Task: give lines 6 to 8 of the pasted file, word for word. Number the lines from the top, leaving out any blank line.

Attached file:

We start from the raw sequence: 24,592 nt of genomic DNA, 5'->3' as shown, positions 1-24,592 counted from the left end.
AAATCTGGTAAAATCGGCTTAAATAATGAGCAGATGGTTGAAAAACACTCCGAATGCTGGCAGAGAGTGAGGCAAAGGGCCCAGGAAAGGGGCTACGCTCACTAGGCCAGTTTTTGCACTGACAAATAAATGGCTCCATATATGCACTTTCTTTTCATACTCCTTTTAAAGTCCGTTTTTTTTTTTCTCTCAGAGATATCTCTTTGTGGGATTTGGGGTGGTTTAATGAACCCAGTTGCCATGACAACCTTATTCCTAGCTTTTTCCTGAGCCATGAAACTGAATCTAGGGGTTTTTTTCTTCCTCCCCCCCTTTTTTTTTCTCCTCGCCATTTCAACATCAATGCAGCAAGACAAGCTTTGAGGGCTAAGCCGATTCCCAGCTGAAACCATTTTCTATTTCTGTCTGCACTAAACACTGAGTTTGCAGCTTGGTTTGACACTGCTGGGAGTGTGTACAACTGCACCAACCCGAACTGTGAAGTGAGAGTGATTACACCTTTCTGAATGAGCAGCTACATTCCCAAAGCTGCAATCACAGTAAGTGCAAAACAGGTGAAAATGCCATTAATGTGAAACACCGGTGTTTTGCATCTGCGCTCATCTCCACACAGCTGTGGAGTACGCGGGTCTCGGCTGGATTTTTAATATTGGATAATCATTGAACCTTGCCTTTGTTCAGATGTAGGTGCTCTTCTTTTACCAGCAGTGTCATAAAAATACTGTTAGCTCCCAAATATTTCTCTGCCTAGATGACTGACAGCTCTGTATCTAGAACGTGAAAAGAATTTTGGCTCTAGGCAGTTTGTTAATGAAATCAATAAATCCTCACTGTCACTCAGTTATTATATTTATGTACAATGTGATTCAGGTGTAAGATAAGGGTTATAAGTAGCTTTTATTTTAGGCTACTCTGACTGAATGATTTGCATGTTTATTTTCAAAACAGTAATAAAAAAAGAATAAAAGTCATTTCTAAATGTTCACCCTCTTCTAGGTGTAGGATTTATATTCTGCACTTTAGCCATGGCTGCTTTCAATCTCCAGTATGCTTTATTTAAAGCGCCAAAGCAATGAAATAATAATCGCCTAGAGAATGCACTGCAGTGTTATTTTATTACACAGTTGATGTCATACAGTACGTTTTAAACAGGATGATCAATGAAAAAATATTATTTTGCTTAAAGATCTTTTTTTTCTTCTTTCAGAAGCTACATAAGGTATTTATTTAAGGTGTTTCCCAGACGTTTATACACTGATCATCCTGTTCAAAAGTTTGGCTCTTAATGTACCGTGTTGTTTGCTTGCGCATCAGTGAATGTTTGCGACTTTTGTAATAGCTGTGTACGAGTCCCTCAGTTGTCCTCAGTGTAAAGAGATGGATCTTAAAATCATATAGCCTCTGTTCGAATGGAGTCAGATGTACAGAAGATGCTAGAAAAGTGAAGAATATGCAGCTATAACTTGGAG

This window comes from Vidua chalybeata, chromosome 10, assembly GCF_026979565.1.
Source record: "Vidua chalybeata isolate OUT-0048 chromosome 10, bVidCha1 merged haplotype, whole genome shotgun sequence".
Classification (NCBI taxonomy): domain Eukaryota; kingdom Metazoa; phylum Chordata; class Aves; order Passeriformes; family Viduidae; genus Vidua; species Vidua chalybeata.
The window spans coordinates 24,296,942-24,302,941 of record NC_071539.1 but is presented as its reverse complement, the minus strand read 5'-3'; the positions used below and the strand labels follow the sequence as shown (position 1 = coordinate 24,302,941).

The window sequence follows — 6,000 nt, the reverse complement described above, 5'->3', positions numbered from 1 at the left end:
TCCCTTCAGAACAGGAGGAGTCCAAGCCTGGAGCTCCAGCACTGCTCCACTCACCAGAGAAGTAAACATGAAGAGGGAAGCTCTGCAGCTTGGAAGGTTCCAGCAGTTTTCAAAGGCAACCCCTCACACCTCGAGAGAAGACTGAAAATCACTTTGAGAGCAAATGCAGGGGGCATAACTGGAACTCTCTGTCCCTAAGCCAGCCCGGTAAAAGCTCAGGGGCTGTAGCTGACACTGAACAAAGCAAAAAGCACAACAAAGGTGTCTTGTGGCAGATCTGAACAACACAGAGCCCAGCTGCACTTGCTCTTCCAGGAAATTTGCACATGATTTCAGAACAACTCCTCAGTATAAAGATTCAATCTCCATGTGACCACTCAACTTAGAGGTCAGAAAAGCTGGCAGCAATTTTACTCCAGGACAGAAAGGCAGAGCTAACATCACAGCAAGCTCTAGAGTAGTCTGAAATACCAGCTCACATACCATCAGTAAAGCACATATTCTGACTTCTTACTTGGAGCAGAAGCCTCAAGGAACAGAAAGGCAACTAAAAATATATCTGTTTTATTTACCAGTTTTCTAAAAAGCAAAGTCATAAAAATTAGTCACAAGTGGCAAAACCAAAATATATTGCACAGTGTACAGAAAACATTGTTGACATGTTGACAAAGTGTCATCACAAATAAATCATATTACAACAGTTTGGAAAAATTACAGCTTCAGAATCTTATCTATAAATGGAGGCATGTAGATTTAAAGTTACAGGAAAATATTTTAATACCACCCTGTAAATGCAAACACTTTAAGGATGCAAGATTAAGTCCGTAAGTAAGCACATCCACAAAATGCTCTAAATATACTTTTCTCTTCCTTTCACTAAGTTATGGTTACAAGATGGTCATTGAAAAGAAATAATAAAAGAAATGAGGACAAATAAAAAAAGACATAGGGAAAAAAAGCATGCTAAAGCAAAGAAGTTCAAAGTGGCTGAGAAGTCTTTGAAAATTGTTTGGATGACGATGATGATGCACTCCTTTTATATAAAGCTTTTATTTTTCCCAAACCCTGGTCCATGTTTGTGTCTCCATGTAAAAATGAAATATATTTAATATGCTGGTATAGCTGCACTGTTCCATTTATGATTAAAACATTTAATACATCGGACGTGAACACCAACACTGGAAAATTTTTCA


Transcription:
The window spans coordinates 24,296,942-24,302,941 of record NC_071539.1 but is presented as its reverse complement, the minus strand read 5'-3'; the positions used below and the strand labels follow the sequence as shown (position 1 = coordinate 24,302,941).

The window sequence follows — 6,000 nt, the reverse complement described above, 5'->3', positions numbered from 1 at the left end:
TCCCTTCAGAACAGGAGGAGTCCAAGCCTGGAGCTCCAGCACTGCTCCACTCACCAGAGAAGTAAACATGAAGAGGGAAGCTCTGCAGCTTGGAAGGTTCCAGCAGTTTTCAAAGGCAACCCCTCACACCTCGAGAGAAGACTGAAAATCACTTTGAGAGCAAATGCAGGGGGCATAACTGGAACTCTCTGTCCCTAAGCCAGCCCGGTAAAAGCTCAGGGGCTGTAGCTGACACTGAACAAAGCAAAAAGCACAACAAAGGTGTCTTGTGGCAGATCTGAACAACACAGAGCCCAGCTGCACTTGCTCTTCCAGGAAATTTGCACATGATTTCAGAACAACTCCTCAGTATAAAGATTCAATCTCCATGTGACCACTCAACTTAGAGGTCAGAAAAGCTGGCAGCAATTTTACTCCAGGACAGAAAGGCAGAGCTAACATCACAGCAAGCTCTAGAGTAGTCTGAAATACCAGCTCACATACCATCAGTAAAGCACATATTCTGACTTCTTACTTGGAGCAGAAGCCTCAAGGAACAGAAAGGCAACTAAAAATATATCTGTTTTATTTACCAGTTTTCTAAAAAGCAAAGTCATAAAAATTAGTCACAAGTGGCAAAACCAAAATATATTGCACAGTGTACAGAAAACATTGTTGACATGTTGACAAAGTGTCATCACAAATAAATCATATTACAACAGTTTGGAAAAATTACAGCTTCAGAATCTTATCTATAAATGGAGGCATGTAGATTTAAAGTTACAGGAAAATATTTTAATACCACCCTGTAAATGCAAACACTTTAAGGATGCAAGATTAAGTCCGTAAGTAAGCACATCCACAAAATGCTCTAAATATACTTTTCTCTTCCTTTCACTAAGTTATGGTTACAAGATGGTCATTGAAAAGAAATAATAAAAGAAATGAGGACAAATAAAAAAAGACATAGGGAAAAAAAGCATGCTAAAGCAAAGAAGTTCAAAGTGGCTGAGAAGTCTTTGAAAATTGTTTGGATGACGATGATGATGCACTCCTTTTATATAAAGCTTTTATTTTTCCCAAACCCTGGTCCATGTTTGTGTCTCCATGTAAAAATGAAATATATTTAATATGCTGGTATAGCTGCACTGTTCCATTTATGATTAAAACATTTAATACATCGGACGTGAACACCAACACTGGAAAATTTTTCA